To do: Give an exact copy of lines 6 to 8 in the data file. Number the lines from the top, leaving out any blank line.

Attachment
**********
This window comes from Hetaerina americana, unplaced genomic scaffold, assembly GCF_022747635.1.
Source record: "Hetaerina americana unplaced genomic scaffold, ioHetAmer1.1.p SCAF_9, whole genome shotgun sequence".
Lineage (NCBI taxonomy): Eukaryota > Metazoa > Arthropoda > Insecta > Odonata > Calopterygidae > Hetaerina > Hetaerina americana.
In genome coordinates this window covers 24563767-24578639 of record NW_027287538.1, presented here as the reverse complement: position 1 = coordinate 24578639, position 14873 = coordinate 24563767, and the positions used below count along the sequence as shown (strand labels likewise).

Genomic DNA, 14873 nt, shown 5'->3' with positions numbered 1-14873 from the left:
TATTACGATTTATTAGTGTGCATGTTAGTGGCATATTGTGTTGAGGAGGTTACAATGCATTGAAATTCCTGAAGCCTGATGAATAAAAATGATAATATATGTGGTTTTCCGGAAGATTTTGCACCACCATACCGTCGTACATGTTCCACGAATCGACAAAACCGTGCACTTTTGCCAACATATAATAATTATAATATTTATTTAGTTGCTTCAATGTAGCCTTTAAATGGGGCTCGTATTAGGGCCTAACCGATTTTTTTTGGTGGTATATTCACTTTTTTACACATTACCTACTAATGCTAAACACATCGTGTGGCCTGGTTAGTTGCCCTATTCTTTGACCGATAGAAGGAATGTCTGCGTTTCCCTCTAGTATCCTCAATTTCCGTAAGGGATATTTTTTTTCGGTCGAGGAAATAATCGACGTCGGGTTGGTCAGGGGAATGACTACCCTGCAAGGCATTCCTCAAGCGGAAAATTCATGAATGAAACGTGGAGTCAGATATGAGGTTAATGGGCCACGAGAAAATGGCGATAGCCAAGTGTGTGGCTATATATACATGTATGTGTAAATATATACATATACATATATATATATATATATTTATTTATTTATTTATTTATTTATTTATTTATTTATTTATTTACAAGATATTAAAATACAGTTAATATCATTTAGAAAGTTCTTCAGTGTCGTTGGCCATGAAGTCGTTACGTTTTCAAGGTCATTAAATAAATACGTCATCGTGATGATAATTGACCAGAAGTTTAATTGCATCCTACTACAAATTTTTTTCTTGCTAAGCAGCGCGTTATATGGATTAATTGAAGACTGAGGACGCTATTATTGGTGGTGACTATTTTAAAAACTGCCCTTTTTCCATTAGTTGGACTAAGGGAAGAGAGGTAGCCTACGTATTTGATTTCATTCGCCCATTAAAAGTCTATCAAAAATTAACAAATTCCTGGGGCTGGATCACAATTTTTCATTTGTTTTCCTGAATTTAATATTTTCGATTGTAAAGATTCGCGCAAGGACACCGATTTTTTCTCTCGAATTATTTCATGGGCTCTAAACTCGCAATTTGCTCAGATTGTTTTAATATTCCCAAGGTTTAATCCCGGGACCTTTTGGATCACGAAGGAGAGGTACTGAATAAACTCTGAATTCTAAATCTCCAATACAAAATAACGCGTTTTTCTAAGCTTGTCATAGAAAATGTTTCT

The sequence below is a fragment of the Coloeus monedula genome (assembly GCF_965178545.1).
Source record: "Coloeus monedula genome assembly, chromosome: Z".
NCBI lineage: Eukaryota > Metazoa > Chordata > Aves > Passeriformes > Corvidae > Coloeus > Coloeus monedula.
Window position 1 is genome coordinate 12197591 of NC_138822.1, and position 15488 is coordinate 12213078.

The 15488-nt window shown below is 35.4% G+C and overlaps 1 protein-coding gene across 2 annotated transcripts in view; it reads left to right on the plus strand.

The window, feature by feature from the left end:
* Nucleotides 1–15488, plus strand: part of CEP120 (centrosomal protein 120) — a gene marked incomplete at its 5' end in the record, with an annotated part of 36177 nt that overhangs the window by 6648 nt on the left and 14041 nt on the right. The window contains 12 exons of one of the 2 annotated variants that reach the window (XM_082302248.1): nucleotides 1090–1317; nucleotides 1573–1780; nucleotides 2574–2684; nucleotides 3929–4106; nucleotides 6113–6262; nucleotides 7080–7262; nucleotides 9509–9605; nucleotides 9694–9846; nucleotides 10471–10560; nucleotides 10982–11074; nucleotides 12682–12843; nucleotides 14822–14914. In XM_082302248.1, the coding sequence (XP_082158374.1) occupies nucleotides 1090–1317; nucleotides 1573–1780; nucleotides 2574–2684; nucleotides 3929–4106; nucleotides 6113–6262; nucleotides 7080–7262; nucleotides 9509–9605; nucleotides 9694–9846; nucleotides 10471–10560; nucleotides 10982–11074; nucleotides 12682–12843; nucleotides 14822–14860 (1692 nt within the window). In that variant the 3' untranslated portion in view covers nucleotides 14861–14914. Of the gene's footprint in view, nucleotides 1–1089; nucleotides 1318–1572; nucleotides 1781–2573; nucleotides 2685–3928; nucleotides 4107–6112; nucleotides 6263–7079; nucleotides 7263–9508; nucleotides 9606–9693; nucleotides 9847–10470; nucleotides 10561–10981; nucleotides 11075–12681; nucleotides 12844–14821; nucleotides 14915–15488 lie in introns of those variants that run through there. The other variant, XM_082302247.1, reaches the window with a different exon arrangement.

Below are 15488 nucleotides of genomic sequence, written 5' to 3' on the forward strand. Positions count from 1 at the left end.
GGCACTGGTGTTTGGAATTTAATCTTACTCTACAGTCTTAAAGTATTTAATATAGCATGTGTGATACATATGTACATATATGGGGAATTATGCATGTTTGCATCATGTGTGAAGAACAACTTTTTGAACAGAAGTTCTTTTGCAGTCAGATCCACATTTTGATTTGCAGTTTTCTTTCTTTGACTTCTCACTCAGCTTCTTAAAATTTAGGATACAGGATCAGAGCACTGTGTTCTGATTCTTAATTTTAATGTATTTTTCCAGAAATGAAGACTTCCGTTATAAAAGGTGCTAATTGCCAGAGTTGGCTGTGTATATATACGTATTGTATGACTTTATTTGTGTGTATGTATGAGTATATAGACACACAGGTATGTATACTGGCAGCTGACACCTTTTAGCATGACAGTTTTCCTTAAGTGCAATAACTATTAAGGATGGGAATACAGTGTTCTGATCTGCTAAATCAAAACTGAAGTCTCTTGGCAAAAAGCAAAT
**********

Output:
TATTACGATTTATTAGTGTGCATGTTAGTGGCATATTGTGTTGAGGAGGTTACAATGCATTGAAATTCCTGAAGCCTGATGAATAAAAATGATAATATATGTGGTTTTCCGGAAGATTTTGCACCACCATACCGTCGTACATGTTCCACGAATCGACAAAACCGTGCACTTTTGCCAACATATAATAATTATAATATTTATTTAGTTGCTTCAATGTAGCCTTTAAATGGGGCTCGTATTAGGGCCTAACCGATTTTTTTTGGTGGTATATTCACTTTTTTACACATTACCTACTAATGCTAAACACATCGTGTGGCCTGGTTAGTTGCCCTATTCTTTGACCGATAGAAGGAATGTCTGCGTTTCCCTCTAGTATCCTCAATTTCCGTAAGGGATATTTTTTTTCGGTCGAGGAAATAATCGACGTCGGGTTGGTCAGGGGAATGACTACCCTGCAAGGCATTCCTCAAGCGGAAAATTCATGAATGAAACGTGGAGTCAGATATGAGGTTAATGGGCCACGAGAAAATGGCGATAGCCAAGTGTGTGGCTATATATACATGTATGTGTAAATATATACATATACATATATATATATATATATTTATTTATTTATTTATTTATTTATTTATTTATTTATTTATTTACAAGATATTAAAATACAGTTAATATCATTTAGAAAGTTCTTCAGTGTCGTTGGCCATGAAGTCGTTACGTTTTCAAGGTCATTAAATAAATACGTCATCGTGATGATAATTGACCAGAAGTTTAATTGCATCCTACTACAAATTTTTTTCTTGCTAAGCAGCGCGTTATATGGATTAATTGAAGACTGAGGACGCTATTATTGGTGGTGACTATTTTAAAAACTGCCCTTTTTCCATTAGTTGGACTAAGGGAAGAGAGGTAGCCTACGTATTTGATTTCATTCGCCCATTAAAAGTCTATCAAAAATTAACAAATTCCTGGGGCTGGATCACAATTTTTCATTTGTTTTCCTGAATTTAATATTTTCGATTGTAAAGATTCGCGCAAGGACACCGATTTTTTCTCTCGAATTATTTCATGGGCTCTAAACTCGCAATTTGCTCAGATTGTTTTAATATTCCCAAGGTTTAATCCCGGGACCTTTTGGATCACGAAGGAGAGGTACTGAATAAACTCTGAATTCTAAATCTCCAATACAAAATAACGCGTTTTTCTAAGCTTGTCATAGAAAATGTTTCT

The sequence below is a fragment of the Coloeus monedula genome (assembly GCF_965178545.1).
Source record: "Coloeus monedula genome assembly, chromosome: Z".